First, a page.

We found that 18% of the organisations we spoke to were already on a Cloud system (or in the process of moving), but these aren’t the huge adoption numbers the vendors are talking about, adding more evidence to the rumours that the vendors are exaggerating their numbers.
As we’ve already stated, 30% of our survey respondents said that they had no plans to move to the Cloud, with even more either taking a wait-and-see approach, or considering a hybrid solution where they keep key systems on-premise (supporting it themselves or with a partner) and putting scalable systems on a Cloud platform.
The current narrative from Oracle and SAP is that 100% Cloud is the only way. But we have found that many organisations worldwide are not listening.
Oracle and SAP aren’t helping themselves with their approach
So why are organisations so reticent to listen to Oracle and SAP? We think that it’s probably because of their relationship with these vendors.
41% of our respondents described their relationship with Oracle and SAP as either non-existent or poor. With 7% stating that they are actively looking to leave the vendor entirely.
The feedback we’ve received from organisations is that both vendors are damaging their relationships with pushy sales tactics. When you combine this with the numerous reports of organisations finding that the realities of Cloud aren’t what was promised, it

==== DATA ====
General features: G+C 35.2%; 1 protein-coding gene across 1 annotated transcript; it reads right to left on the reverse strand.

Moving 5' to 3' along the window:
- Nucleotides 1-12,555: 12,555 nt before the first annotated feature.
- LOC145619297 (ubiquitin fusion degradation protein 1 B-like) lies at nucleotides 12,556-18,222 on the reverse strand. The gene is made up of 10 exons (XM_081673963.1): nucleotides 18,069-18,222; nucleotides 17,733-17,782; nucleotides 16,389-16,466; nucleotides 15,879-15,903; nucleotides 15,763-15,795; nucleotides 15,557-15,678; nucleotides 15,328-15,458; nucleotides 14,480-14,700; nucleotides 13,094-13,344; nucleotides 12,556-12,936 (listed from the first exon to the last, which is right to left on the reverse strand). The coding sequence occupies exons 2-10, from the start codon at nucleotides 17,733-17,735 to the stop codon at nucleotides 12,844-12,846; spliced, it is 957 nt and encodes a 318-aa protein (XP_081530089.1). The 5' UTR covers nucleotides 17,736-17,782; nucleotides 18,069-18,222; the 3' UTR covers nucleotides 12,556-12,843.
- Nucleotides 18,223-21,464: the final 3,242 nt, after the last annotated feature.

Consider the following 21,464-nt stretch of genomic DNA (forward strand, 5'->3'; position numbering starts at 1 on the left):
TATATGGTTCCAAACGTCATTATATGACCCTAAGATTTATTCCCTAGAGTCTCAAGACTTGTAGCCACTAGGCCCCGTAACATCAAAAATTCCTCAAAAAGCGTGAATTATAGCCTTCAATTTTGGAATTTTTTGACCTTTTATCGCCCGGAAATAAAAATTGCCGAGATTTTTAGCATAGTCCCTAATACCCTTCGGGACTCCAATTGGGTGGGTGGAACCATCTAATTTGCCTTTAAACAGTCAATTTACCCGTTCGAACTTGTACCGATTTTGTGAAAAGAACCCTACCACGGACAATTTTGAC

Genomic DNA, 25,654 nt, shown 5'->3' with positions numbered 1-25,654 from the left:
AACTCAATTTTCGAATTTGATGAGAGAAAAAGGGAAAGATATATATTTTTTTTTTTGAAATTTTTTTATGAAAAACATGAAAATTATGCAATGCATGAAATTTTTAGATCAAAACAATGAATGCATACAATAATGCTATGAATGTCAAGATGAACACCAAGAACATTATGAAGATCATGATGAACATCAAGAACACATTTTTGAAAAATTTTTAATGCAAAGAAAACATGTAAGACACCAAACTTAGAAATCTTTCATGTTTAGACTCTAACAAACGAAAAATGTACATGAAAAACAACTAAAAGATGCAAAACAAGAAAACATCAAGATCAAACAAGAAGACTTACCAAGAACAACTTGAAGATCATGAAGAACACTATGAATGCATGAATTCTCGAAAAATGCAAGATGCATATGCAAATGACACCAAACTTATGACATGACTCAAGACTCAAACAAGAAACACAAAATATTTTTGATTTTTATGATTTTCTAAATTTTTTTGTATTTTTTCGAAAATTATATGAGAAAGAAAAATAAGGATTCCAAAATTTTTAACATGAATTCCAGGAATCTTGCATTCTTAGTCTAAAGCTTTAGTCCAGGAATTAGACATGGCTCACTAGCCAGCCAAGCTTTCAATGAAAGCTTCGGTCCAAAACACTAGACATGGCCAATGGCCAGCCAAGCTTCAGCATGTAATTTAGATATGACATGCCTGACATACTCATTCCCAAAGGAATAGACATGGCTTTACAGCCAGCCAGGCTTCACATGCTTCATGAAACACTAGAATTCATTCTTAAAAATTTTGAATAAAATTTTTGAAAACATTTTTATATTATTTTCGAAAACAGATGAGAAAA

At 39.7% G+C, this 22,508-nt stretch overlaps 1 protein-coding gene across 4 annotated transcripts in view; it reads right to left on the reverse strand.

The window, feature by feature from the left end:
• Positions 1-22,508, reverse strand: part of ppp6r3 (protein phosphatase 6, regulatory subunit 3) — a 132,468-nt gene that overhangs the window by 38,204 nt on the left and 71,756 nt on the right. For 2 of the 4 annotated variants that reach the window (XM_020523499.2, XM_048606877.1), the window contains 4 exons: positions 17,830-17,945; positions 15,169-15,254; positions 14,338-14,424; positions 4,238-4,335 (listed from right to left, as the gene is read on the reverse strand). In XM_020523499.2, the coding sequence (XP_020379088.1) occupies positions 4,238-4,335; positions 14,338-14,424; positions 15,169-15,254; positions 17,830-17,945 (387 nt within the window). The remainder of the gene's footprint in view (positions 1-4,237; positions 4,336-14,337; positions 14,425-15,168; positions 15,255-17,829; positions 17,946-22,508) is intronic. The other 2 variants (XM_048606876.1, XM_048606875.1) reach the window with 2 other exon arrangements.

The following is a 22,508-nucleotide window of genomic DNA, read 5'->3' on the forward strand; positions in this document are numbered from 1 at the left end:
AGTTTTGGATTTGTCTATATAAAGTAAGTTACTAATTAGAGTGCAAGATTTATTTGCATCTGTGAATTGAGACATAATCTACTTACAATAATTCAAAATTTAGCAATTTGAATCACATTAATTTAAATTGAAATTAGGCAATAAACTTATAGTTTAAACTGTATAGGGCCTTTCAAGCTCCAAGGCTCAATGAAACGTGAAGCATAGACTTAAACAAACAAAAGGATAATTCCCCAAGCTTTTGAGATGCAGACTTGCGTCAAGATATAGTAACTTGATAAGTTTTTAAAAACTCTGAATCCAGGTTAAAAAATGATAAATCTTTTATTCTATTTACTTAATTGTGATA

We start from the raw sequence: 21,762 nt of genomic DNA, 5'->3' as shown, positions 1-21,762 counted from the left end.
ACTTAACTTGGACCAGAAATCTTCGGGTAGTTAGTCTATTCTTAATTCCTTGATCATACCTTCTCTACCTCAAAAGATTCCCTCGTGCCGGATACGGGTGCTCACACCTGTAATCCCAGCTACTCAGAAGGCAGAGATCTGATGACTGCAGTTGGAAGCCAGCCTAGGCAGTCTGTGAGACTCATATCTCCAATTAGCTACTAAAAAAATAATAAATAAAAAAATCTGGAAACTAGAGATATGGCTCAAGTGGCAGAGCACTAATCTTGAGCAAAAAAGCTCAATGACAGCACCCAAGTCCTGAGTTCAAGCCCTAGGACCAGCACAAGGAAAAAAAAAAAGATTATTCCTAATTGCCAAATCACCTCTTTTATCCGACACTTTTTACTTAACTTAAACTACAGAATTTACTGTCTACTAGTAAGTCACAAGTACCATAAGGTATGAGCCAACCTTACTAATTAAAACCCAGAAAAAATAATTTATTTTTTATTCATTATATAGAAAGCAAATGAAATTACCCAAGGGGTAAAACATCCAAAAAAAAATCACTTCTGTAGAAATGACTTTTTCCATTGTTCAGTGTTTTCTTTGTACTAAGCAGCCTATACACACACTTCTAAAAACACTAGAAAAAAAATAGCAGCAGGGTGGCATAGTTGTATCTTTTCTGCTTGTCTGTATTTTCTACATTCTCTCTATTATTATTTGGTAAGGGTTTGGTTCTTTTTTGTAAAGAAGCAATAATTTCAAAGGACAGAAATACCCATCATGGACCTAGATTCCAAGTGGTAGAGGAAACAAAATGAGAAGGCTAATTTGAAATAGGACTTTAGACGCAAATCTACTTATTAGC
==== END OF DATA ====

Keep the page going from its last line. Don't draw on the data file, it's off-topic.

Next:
But what alternatives are there? Especially if Oracle and SAP de-support their old products?
Third-party support (like Support Revolution) is a lifeline for many organisations
Support Revolution helps companies save money without compromises so they can reinvest in other projects. Not only that, but it can enable organisations to essentially ‘freeze’ their system setups while they decide what to do next, safe in the knowledge that they are fully supported – even when the vendors refuse to support them anymore!
We found that 47% of respondents were either using or considering third-party support for their Oracle and SAP systems, with the two main reasons for using it being:
- To save money: We found that respondents were using a third-party support provider like Support Revolution to provide short-term support while they moved to the Cloud over the next few years. This meant that they saved money (often between 50-90%) on their support and didn’t have to take on upgrade or support projects while they were trying to migrate to the Cloud.
- To remain on-premise for longer: Working with a third-party support provider like Support Revolution is helping organisations to stay on-premise for longer as we support all versions and customisations indefinitely. This puts control back in your hands, not the vendors, so you can decide if and when you move your systems.
With both Oracle and SAP pushing harder and harder to get you onto their Cloud systems (whether it’s right for you now or not), we think you should explore the benefits of third-party support. You can see how much you could save with our free online calculator, or alternatively, schedule a quick introductory call to answer any of your questions.